The undergrad research series is where we feature the research that you’re doing. If you’ve missed the previous installments, you can find them under the “Undergraduate Research” category here.
Are you doing an REU this summer? Were you working on an astro research project during this past school year? If you, too, have been working on a project that you want to share, we want to hear from you!
Shawaiz Tabassum recently graduated from New York University Abu Dhabi and is now a research assistant at the same institute. This research was done for his senior year thesis under the guidance of his advisor Professor Mallory Roberts. He has presented this research at multiple conferences, including the 235th AAS Meeting.
The Large Area Telescope (LAT) aboard the Fermi Satellite has identified 5064 gamma-ray sources since its launch in 2008. Most of these sources have been identified as blazars (a type of Active Galactic Nuclei) or pulsars. However, about a thousand of these sources still remain unassociated with a physical counterpart. It is believed that these sources could be Millisecond Pulsars (MSPs). MSPs rotate extremely fast and emit beams of electromagnetic radiation, like a stellar lighthouse. If these beams are directed towards the Earth, we see regular pulses of radiation at a fixed period of less than 40 milliseconds, meaning MSPs act as very precise clocks. Most MSPs are known to be in binary systems where they orbit a white dwarf companion. As the MSP orbits the white dwarf, its pulsed emission is Doppler shifted, modifying the measured duration of the pulses.
Detecting such binary systems conventionally accounted for this Doppler shift using ‘acceleration searches’, looking for changes in the period over time, (dP/dt). This method has been available as part of the PRESTO pulsar search software for almost two decades. However, it is only effective when the observation time is less than 1/10th of the orbital period. Beyond this, the assumption of constant acceleration is inadequate.
We have been using the novel jerk search algorithm implemented in the PRESTO software package to re-search Fermi sources that remain unidentified. While acceleration searches look for changes in the period over time (dP/dt), jerk searches look for changes in the acceleration over time, (d2P/dt2). Jerk searches result in increased sensitivity to tight binary systems, probing a parameter space scarcely searched before. We used radio observations of unassociate sources in the Fermi LAT catalogs to search for a class of binary MSPs known as “spiders”. These systems have orbital periods of less than a day and are further divided into two classes based on companion mass (Mc): “black widows” where Mc << 0.1M☉ and “redbacks” where Mc > 0.2M☉. The observations were done using the Green Bank Telescope (GBT) at 820 MHz.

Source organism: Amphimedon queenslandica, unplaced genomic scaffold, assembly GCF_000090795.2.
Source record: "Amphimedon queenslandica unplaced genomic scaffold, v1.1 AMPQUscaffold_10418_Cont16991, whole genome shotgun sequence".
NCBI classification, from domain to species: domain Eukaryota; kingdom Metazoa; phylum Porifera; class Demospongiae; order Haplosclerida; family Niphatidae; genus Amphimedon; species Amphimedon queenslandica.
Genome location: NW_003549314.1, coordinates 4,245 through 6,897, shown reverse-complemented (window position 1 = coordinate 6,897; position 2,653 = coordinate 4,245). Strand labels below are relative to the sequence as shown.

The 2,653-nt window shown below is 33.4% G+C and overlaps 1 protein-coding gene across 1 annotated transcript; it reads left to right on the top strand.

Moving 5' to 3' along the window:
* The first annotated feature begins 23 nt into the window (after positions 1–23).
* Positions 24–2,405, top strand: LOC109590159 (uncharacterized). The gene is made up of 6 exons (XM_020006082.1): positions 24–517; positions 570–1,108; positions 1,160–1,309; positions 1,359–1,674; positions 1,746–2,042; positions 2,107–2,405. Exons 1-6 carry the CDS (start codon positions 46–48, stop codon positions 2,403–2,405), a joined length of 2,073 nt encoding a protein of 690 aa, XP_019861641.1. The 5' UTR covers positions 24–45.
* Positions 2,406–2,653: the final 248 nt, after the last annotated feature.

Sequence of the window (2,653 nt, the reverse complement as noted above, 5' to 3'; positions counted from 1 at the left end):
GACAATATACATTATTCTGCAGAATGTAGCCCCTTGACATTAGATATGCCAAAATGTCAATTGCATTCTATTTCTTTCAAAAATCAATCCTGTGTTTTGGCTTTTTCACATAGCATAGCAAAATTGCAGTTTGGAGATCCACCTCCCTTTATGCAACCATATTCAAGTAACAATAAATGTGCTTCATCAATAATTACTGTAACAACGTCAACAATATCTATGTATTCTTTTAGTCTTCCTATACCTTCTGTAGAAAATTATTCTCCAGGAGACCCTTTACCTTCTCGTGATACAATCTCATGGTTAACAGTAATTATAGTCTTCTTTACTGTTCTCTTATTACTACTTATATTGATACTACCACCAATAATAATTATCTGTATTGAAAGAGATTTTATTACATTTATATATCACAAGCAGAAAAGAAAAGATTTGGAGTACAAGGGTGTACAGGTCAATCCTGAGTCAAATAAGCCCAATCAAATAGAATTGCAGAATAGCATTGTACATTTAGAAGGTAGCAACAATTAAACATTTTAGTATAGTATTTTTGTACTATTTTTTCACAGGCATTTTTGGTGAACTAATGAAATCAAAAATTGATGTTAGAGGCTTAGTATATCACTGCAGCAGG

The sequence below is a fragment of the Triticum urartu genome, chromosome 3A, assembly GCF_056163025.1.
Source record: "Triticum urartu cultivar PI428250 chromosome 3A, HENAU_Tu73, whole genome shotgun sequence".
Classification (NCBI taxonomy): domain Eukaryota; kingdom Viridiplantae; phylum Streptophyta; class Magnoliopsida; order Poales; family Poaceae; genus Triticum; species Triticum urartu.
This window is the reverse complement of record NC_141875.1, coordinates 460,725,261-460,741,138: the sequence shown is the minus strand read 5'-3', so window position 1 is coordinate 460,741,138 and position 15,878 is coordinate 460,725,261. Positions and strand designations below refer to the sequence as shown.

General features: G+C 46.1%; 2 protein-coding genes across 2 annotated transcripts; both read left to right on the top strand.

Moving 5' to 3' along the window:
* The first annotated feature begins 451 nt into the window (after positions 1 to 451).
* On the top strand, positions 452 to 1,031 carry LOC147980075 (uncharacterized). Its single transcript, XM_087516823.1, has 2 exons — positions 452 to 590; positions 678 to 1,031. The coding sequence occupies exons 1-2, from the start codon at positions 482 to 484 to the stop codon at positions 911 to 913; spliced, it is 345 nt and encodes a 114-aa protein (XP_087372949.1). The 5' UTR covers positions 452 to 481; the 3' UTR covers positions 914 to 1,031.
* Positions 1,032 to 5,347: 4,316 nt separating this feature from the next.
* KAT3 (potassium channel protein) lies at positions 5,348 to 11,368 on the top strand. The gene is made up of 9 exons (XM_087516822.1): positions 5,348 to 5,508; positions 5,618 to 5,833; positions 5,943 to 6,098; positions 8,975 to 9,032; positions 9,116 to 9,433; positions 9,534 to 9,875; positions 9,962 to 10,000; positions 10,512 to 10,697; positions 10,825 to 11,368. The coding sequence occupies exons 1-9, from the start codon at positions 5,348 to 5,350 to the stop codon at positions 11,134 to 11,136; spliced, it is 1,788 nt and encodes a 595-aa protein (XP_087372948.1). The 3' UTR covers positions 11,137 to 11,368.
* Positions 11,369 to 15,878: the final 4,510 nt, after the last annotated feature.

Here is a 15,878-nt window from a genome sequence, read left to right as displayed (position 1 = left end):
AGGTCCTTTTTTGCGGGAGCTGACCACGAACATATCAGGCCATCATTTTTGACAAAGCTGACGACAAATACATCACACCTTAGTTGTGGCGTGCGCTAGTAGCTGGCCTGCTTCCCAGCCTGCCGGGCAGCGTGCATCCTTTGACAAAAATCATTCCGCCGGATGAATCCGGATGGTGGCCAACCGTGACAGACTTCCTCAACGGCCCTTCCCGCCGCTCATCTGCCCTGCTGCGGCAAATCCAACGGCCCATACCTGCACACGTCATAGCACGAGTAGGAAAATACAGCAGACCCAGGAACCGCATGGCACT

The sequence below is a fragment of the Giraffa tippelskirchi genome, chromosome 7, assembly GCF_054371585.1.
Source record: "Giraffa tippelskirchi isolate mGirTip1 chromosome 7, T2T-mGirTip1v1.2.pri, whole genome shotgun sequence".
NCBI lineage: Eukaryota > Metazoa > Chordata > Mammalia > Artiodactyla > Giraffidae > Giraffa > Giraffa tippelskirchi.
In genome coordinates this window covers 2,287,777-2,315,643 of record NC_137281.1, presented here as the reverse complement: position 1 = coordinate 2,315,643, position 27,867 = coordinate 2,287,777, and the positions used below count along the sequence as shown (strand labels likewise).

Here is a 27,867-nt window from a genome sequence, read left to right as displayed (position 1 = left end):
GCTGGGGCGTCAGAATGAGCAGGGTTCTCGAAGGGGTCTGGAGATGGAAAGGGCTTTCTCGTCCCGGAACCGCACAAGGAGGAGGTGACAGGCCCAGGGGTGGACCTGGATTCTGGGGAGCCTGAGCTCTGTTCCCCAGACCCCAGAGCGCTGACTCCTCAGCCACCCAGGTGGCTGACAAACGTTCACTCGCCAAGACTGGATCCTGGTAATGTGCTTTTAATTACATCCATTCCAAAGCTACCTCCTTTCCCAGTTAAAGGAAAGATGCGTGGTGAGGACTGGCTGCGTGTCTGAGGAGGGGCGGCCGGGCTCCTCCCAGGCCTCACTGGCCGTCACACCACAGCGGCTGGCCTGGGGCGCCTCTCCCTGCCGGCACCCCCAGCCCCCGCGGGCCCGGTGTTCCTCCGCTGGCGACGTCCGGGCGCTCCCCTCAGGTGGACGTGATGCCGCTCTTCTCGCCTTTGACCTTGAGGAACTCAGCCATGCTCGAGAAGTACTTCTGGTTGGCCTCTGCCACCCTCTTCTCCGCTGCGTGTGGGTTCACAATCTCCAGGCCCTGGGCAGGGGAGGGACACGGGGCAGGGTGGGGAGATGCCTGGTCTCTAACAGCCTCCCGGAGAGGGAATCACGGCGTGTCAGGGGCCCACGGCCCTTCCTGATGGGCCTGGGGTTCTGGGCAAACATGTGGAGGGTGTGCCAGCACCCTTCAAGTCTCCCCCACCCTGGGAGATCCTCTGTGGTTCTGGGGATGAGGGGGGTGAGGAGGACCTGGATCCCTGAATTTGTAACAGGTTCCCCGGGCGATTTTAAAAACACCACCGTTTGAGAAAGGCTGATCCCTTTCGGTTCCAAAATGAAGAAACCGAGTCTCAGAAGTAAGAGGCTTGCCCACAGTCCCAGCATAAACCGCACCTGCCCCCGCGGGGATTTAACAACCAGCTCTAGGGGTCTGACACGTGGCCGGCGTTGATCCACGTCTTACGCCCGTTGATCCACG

We discovered 4 MSPs as a result of searching 62 sources. Two of the discovered MSPs show significant acceleration, indicating they are in binary systems. One of these MSPs, PSR J0312-09, is in a tight binary with an orbital period of just ~2.2 hours and a companion of mass of less than 0.1M☉, identifying it as a black widow. This system was discoverable only using a jerk search, as the signal is weak when using only an acceleration search on the original data.
These discoveries are being followed up through timing observations with the Giant Metrewave Radio Telescope (GMRT) and the GBT. Timing observations are observations taken at a specific cadence in order to get the time of arrivals (TOAs) for pulses. These observations will allow us to do timing analysis for these pulsars and derive important properties such as orbital parameters, accurate positions, spin parameters, total energy output, magnetic field strengths, and characteristic ages.
Figure: The plot from PRESTO for PSR J0312-09, which shows drifting in phase over time even after accounting for the jerk. The bottom panel is a waterfall plot where the Y-axis is the time in seconds and the X-axis is the phase of the pulsar’s rotation. Each grey square represents a bin, where darkness represents the signal strength. The darkest region drifts in phase over time, showing the period between pulses received on Earth changes due to orbiting its white dwarf companion. At the top we have the pulsar profile where each column of the waterfall has been integrated to show the strength of signal along the phase.
If you are an undergraduate that took part in an REU this summer and would like to share your research on Astrobites, please click here and use the form to submit a brief (fewer than 200 words) write-up of your work. The target audience is one familiar with astrophysics but not necessarily your specific subfield, so write clearly and try to avoid jargon. Feel free to also include either a visual regarding your research or else a photo of yourself.